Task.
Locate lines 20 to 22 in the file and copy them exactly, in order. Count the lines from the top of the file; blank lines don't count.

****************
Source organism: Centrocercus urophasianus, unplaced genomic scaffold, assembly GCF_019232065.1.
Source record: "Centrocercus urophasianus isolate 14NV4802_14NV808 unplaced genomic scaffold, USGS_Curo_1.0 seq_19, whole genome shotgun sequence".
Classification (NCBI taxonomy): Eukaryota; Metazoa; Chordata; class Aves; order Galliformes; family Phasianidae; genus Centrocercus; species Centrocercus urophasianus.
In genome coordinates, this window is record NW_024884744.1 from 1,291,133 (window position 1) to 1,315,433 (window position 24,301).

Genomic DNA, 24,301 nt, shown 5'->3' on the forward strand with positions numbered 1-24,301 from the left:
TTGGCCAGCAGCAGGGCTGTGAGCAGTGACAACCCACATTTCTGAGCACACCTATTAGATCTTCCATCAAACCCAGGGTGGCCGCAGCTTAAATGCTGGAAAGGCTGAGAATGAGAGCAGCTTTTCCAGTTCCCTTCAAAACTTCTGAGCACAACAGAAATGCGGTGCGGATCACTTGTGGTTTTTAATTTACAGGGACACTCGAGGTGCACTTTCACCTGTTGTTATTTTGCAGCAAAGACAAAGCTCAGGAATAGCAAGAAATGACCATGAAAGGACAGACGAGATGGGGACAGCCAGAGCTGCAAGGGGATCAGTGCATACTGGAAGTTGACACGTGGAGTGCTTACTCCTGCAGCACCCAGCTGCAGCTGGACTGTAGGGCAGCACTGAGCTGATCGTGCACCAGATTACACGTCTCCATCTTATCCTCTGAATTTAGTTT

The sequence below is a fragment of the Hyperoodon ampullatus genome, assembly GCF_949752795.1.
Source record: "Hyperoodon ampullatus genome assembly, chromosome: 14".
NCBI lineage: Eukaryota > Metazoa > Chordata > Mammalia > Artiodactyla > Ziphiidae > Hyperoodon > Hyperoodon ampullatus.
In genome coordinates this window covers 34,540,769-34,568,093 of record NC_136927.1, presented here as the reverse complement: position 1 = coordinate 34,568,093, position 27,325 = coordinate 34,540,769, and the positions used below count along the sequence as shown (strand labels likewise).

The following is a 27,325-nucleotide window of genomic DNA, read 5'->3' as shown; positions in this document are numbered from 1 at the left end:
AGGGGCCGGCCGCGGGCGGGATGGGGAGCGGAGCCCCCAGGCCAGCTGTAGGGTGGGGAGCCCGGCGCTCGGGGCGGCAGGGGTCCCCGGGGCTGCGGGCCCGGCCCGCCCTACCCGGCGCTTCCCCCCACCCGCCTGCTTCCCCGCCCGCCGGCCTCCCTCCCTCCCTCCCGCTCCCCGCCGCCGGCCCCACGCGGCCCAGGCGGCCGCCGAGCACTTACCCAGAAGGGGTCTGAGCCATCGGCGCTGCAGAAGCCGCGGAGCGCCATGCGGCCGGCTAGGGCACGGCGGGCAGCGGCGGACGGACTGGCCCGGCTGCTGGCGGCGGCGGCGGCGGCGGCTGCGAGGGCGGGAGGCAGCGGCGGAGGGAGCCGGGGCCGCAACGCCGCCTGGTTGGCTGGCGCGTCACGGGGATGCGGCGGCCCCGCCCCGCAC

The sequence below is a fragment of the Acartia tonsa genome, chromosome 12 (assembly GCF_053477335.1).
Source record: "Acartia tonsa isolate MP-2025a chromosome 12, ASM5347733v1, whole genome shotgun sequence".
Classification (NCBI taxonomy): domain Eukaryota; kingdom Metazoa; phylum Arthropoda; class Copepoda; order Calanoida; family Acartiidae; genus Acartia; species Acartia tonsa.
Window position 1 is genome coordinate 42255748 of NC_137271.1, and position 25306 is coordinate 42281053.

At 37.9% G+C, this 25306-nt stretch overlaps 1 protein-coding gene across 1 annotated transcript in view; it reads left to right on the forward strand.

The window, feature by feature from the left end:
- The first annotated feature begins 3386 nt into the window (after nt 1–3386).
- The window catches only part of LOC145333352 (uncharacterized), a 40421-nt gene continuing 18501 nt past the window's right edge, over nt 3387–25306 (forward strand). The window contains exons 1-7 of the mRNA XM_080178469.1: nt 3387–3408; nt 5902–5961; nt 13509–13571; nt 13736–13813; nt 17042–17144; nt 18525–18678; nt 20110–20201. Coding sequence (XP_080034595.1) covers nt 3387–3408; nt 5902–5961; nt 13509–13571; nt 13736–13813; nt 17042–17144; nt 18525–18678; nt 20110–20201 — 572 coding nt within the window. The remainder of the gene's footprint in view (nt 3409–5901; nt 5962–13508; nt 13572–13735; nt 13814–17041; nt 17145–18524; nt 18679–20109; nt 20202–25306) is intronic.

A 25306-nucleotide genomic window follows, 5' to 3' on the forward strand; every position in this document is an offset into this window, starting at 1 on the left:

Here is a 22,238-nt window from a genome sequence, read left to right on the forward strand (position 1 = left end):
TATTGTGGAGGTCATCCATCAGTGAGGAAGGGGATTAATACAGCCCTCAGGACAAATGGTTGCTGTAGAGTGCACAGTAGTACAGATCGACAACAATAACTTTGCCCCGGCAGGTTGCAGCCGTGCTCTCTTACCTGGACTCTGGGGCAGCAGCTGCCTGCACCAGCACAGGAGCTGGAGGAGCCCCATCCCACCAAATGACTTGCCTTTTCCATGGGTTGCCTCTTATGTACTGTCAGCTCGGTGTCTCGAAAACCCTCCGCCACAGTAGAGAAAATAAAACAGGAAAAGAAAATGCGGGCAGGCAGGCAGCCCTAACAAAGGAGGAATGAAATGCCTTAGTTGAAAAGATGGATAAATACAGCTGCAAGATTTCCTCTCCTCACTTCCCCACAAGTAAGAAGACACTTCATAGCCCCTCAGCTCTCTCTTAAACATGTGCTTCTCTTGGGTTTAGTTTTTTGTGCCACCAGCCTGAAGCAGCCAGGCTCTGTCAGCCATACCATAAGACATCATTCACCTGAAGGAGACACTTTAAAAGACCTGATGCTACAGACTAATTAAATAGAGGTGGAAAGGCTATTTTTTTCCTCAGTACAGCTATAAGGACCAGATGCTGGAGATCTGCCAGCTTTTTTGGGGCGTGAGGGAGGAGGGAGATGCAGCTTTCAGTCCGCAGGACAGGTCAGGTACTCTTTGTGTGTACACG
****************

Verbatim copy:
- The window catches only part of LOC145333352 (uncharacterized), a 40421-nt gene continuing 18501 nt past the window's right edge, over nt 3387–25306 (forward strand). The window contains exons 1-7 of the mRNA XM_080178469.1: nt 3387–3408; nt 5902–5961; nt 13509–13571; nt 13736–13813; nt 17042–17144; nt 18525–18678; nt 20110–20201. Coding sequence (XP_080034595.1) covers nt 3387–3408; nt 5902–5961; nt 13509–13571; nt 13736–13813; nt 17042–17144; nt 18525–18678; nt 20110–20201 — 572 coding nt within the window. The remainder of the gene's footprint in view (nt 3409–5901; nt 5962–13508; nt 13572–13735; nt 13814–17041; nt 17145–18524; nt 18679–20109; nt 20202–25306) is intronic.

A 25306-nucleotide genomic window follows, 5' to 3' on the forward strand; every position in this document is an offset into this window, starting at 1 on the left:

Here is a 22,238-nt window from a genome sequence, read left to right on the forward strand (position 1 = left end):